Psychosocial needs and their determinants among patients with cancer
Background. Psychosocial needs of patients vary according to the nature of their illnesses.
Objective. To measure and identify determinants of the psychosocial needs of patients with cancer.
Design. Cross-sectional study.
Setting. Cancer Center of Davao Regional and Medical Center in Tagum City, Southern Philippines.
Participants. 116 patients with cancer.
Main outcome measures. Mean scores of a modified psychosocial needs inventory questionnaire; cross-sectional odds ratios of having unmet needs for selected patient characteristics.
Main results. There were 34 (29.31%) male and 82 (70.69%) female patients with cancer who participated in this study. The mean age of the participants was 50.28 ± 10.28 years. The psychosocial domain with the highest needs importance rating was the information domain (4.44/5 ± 0.39, versus 4.39/5 ± 0.32 for social, 4.32/5 ± 0.35 for emotional, and 4.08/5 ± 0.28 for practical domains). Odds ratios of having unmet information needs were significantly high among patients â‰¥50 years old (OR=3.08, 95% CI 1.43 to 6.66; p=0.0042), without employment (OR=3.37, 95% CI 5.25 to 34.03; p<0.0001), in late-stage family life (OR=34.21, 95% CI 4.44 to 263.64; p=0.0007), and with stage IV cancer (OR=3.18, 95% CI 1.43 to 7.05; p=0.0045).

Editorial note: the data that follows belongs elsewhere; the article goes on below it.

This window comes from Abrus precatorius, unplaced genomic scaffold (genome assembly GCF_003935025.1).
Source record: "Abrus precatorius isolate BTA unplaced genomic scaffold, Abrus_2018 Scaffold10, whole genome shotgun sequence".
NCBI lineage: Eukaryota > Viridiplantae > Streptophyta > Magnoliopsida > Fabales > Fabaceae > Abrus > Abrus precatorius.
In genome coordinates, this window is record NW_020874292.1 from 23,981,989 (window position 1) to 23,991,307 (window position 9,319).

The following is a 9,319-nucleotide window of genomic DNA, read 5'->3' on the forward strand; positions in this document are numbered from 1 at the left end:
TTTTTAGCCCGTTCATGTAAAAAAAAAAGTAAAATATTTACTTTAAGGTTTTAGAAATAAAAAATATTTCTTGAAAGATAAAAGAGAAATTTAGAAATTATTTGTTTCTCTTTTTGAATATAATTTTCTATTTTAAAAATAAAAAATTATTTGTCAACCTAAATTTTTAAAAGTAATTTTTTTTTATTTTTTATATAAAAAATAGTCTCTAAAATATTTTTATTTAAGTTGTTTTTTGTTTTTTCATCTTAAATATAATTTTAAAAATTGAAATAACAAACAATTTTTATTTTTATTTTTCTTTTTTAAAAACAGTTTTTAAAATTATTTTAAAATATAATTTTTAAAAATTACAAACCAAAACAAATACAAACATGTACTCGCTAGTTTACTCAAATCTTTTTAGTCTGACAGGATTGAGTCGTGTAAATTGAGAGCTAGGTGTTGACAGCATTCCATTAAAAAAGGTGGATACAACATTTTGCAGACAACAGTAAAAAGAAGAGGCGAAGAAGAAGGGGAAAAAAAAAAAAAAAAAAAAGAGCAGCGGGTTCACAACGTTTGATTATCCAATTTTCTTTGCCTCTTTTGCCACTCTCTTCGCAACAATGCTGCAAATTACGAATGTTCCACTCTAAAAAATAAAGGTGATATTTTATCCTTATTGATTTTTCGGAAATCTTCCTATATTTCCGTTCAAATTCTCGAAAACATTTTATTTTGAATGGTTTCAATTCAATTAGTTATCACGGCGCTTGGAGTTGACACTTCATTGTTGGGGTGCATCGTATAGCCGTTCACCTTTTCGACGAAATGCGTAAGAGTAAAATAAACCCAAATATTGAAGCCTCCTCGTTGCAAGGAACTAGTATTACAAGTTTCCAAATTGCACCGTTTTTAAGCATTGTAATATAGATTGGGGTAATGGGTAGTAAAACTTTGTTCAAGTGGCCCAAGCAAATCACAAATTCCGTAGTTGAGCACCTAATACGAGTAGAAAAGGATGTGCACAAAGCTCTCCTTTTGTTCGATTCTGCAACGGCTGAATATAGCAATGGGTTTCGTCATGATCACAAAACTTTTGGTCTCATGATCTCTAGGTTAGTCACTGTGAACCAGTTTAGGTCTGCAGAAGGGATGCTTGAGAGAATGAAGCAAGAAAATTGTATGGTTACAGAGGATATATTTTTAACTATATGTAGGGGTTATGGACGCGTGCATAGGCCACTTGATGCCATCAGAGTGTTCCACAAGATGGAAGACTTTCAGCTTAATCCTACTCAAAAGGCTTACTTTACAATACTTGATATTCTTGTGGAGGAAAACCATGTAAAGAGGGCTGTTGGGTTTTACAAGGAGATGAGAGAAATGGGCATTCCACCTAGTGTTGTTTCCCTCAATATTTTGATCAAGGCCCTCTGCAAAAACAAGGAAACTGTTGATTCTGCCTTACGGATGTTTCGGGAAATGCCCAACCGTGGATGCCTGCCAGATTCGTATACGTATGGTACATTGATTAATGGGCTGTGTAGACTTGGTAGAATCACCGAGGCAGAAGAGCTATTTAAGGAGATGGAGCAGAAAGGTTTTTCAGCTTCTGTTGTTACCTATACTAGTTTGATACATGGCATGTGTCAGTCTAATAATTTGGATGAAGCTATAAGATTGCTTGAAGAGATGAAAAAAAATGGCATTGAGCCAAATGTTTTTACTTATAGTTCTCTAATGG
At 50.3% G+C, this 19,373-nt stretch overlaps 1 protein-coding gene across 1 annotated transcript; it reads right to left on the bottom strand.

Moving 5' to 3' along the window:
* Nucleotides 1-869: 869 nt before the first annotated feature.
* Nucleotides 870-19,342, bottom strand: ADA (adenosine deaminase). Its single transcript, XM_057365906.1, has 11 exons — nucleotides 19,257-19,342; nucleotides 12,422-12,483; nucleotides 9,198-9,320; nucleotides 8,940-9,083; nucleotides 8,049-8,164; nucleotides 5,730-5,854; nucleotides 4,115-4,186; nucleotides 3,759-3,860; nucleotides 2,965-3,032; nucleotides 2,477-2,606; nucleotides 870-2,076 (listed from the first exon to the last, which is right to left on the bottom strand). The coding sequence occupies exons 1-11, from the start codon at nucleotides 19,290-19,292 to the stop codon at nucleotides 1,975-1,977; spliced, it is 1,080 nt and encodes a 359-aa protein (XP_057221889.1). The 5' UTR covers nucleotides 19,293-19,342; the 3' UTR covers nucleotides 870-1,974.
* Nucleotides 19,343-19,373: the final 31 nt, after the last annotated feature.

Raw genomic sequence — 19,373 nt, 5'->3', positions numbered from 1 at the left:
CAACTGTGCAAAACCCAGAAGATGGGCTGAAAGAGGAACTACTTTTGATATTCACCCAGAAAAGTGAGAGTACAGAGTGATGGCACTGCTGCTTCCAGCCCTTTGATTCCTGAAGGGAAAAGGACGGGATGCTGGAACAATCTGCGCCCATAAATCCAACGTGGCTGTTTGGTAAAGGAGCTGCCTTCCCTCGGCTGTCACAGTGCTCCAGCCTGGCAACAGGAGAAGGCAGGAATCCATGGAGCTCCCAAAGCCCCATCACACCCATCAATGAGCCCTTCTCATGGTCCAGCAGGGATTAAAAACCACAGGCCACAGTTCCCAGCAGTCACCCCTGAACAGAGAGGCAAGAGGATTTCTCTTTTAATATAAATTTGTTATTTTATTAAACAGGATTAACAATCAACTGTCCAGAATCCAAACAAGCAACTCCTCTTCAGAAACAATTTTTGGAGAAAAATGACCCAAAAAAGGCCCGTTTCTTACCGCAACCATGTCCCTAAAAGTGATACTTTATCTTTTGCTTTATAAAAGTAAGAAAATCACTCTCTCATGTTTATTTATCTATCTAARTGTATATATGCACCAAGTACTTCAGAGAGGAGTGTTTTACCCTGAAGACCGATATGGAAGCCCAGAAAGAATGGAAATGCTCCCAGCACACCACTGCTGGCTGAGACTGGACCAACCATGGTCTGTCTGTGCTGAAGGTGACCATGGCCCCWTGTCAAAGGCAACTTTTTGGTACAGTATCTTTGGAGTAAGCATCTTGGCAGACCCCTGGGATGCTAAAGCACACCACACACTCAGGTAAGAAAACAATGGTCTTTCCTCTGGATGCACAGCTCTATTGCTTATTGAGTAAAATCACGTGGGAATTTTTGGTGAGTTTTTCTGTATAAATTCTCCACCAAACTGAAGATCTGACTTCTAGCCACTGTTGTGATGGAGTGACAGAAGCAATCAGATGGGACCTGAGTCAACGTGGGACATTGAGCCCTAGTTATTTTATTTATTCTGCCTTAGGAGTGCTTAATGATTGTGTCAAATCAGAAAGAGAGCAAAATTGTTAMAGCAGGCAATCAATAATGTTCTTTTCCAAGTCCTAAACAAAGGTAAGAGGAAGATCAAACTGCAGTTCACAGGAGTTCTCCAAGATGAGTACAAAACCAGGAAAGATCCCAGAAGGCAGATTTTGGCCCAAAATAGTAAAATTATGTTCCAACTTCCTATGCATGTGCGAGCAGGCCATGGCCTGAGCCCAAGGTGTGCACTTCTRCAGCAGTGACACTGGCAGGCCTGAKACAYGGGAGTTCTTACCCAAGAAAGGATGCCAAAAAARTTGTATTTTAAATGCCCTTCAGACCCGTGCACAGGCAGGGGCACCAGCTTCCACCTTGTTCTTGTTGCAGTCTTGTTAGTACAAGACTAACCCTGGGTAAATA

Conclusion. In this study, the set of psychosocial needs in the information domain, which include access to information and management plans for the illness, was rated the most important. Being older, being unemployed, being in the late stages of the family life cycle, and having advanced stage cancer significantly increased the odds ratios of having unmet information needs.
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